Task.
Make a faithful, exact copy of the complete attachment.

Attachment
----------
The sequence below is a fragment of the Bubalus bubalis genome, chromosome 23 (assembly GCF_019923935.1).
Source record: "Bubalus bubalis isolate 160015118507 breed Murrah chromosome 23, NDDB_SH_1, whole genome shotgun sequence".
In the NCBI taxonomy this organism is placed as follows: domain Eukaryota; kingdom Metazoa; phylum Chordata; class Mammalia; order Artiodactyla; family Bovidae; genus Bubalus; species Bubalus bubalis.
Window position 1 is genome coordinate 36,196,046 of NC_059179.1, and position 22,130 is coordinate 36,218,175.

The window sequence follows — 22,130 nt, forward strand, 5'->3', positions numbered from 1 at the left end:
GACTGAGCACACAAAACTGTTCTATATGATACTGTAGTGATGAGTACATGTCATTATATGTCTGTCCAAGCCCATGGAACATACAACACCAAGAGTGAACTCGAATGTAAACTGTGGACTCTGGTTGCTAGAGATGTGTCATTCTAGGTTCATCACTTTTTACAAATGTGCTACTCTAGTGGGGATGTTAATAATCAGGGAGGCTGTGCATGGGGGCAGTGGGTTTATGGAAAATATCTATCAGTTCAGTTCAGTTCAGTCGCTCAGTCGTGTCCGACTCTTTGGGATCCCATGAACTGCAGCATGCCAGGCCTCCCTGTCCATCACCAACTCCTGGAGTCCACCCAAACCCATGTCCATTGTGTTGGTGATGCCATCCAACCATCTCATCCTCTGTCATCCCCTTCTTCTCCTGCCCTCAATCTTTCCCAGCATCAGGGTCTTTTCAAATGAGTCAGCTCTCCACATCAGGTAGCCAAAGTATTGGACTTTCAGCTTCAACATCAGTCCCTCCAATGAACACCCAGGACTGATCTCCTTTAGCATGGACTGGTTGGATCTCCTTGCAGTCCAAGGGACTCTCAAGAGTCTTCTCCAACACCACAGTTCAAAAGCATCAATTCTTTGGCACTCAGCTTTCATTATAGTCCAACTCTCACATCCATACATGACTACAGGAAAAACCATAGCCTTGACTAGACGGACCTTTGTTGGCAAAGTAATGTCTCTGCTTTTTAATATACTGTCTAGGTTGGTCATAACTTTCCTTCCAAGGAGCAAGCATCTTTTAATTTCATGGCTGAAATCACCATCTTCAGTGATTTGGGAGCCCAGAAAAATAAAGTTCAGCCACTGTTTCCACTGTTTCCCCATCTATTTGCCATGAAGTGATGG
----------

The sequence below is a fragment of the Bubalus bubalis genome, chromosome 23 (assembly GCF_019923935.1).
Source record: "Bubalus bubalis isolate 160015118507 breed Murrah chromosome 23, NDDB_SH_1, whole genome shotgun sequence".
In the NCBI taxonomy this organism is placed as follows: domain Eukaryota; kingdom Metazoa; phylum Chordata; class Mammalia; order Artiodactyla; family Bovidae; genus Bubalus; species Bubalus bubalis.
Window position 1 is genome coordinate 36,196,046 of NC_059179.1, and position 22,130 is coordinate 36,218,175.

The window sequence follows — 22,130 nt, forward strand, 5'->3', positions numbered from 1 at the left end:
GACTGAGCACACAAAACTGTTCTATATGATACTGTAGTGATGAGTACATGTCATTATATGTCTGTCCAAGCCCATGGAACATACAACACCAAGAGTGAACTCGAATGTAAACTGTGGACTCTGGTTGCTAGAGATGTGTCATTCTAGGTTCATCACTTTTTACAAATGTGCTACTCTAGTGGGGATGTTAATAATCAGGGAGGCTGTGCATGGGGGCAGTGGGTTTATGGAAAATATCTATCAGTTCAGTTCAGTTCAGTCGCTCAGTCGTGTCCGACTCTTTGGGATCCCATGAACTGCAGCATGCCAGGCCTCCCTGTCCATCACCAACTCCTGGAGTCCACCCAAACCCATGTCCATTGTGTTGGTGATGCCATCCAACCATCTCATCCTCTGTCATCCCCTTCTTCTCCTGCCCTCAATCTTTCCCAGCATCAGGGTCTTTTCAAATGAGTCAGCTCTCCACATCAGGTAGCCAAAGTATTGGACTTTCAGCTTCAACATCAGTCCCTCCAATGAACACCCAGGACTGATCTCCTTTAGCATGGACTGGTTGGATCTCCTTGCAGTCCAAGGGACTCTCAAGAGTCTTCTCCAACACCACAGTTCAAAAGCATCAATTCTTTGGCACTCAGCTTTCATTATAGTCCAACTCTCACATCCATACATGACTACAGGAAAAACCATAGCCTTGACTAGACGGACCTTTGTTGGCAAAGTAATGTCTCTGCTTTTTAATATACTGTCTAGGTTGGTCATAACTTTCCTTCCAAGGAGCAAGCATCTTTTAATTTCATGGCTGAAATCACCATCTTCAGTGATTTGGGAGCCCAGAAAAATAAAGTTCAGCCACTGTTTCCACTGTTTCCCCATCTATTTGCCATGAAGTGATGG